To recognize that some individuals more or less perfectly display the perfections of their species does not imply that any of them are perfect in all respects – that there is a perfect individual dog, for example.  Nor does it mean that dogs which display less of the perfection of a dog are morally bad dogs. Rather, to identify an individual as more or less perfect is to recognize that in some respect, e.g., running or barking for dogs, some individuals perform essential tasks better or worse.  Indeed, an individual dog may be imperfect in running ability, but excel in loyalty (and so be a ‘better’ dog than a four-legged mongrel).  Moreover, their doing this is a greater or lesser manifestation of what it is to be a member of that species, a greater or lesser display of their nature.  They all have the same nature (in being dogs), but that nature is more or less evident in each of them.  As a dog that cannot bark manifests its nature or being less perfectly, so, from this metaphysical perspective, its dog-ness or being is impeded; it is not all that a dog could be.  Likewise with individuals that exhibit more or greater characteristic behaviors or traits: some dogs manifest their dog nature more; they are being more of a dog.

Furthermore, just as individuals within a species may be more or less perfect, for Aquinas (as with most medieval thinkers) species themselves are more or less perfect to the extent that they do more, i.e., they display greater actuality, and actuality of a greater sort.  Amoebae and paramecia live a relatively simple life, do relatively little, and are relatively less perfect, at least compared to more complex life forms, worms, for instance.  They are thus relatively lesser beings because of their nature.  And as worms are more perfect than amoebae, so fish are more perfect than worms.  In all cases, the more perfect exhibit more being, and manifest greater metaphysical goodness.  So, then, living things, and all beings generally, fall on a scale of less to more perfect beings, less to more metaphysical goodness.

It is not necessary to construct the whole scale of being, and place every kind of thing in its precise relative location on that scale, in order to recognize that there is a scale.  By seeing the relative simplicity of worms compared to lions, one can see that things are more and less perfect, i.e. they have greater or less being.

b. But “more” and “less” are predicated of different things, according as they resemble in their different ways something which is the maximum,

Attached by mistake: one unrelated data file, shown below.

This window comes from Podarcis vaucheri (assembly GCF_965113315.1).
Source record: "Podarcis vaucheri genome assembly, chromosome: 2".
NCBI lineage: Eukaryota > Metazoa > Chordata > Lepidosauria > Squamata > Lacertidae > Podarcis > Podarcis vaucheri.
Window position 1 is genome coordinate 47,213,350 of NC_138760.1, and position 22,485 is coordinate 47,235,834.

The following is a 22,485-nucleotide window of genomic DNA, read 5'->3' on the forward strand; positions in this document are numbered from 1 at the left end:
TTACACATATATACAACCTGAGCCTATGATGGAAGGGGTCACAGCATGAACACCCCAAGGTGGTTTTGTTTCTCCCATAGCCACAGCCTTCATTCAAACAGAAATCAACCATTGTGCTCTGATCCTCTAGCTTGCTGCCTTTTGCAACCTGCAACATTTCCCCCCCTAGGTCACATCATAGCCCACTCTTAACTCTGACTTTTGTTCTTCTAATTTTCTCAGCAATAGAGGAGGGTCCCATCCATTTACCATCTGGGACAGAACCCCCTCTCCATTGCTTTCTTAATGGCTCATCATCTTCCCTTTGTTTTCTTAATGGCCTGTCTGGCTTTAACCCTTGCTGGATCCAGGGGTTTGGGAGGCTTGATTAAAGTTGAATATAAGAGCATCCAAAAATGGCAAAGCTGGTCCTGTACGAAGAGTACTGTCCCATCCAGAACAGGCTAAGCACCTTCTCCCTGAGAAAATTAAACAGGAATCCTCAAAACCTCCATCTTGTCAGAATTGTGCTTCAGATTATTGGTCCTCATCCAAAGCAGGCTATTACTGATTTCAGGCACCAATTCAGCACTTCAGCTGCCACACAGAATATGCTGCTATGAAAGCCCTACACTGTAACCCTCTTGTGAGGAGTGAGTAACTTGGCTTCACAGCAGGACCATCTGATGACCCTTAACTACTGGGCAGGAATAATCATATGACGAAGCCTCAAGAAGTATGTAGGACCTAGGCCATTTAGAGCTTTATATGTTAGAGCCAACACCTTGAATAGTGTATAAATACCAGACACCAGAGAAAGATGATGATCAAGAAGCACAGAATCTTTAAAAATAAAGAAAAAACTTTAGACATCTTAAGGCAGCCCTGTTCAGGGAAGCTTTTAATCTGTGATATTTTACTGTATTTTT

i. as a thing is said to be hotter according as it more nearly resembles that which is hottest;

ii. so that there is something which is truest, something best, something noblest and, consequently, something which is uttermost being;

iii. for those things that are greatest in truth are greatest in being, as it is written in Metaph. ii.

To claim that things are more or less perfect implies that there is an ideal to which they more or less perfectly conform.  Aquinas terms this ‘ideal’ the ‘maximum.’  So, in order to recognize that a dog born with three legs is flawed or suffers a defect, one must implicitly acknowledge that four-leggedness is the ideal for dogs.  And, so with other attributes within a species.

So, as there is a ‘maximum’ or ideal to being a dog (since there are more and less perfect dogs), there is a ‘maximum’ or ideal to being simpliciter (i.e., in an absolute sense) since beings are more or less perfect.

c. Now the maximum in any genus is the cause of all in that genus; as fire, which is the maximum heat, is the cause of all hot things.

Each individual on the metaphysical scale of perfection at once manifests perfection, but that perfection is also at the same time limited; hence its position on the scale.  Aquinas thus argues that not only must there be an ideal or maximum of perfection, as there is with any gradation of attributes, something must also account for the variations in degrees of perfection in which things share.  That is, something other than the things themselves must have, as it were, ‘placed’ them on the scale, or be the cause of their having whatever perfection they have, and to whatever degree they have it.  It should be obvious, then, that the cause of the perfection of something which is placed on the scale cannot be itself on the scale, or have limited perfection, since its own placement or limitation would likewise need explanation.  Thus Aquinas concludes that the maximum is the cause of the gradation in perfection and of everything so graded.

d. Therefore there must also be something which is to all beings the cause of their being, goodness, and every other perfection;

Just as the gradation in goodness or perfection is real, and must be caused by something which is goodness and perfection without limitation, so this unlimited good, perfect being is real.

e. and this we call God.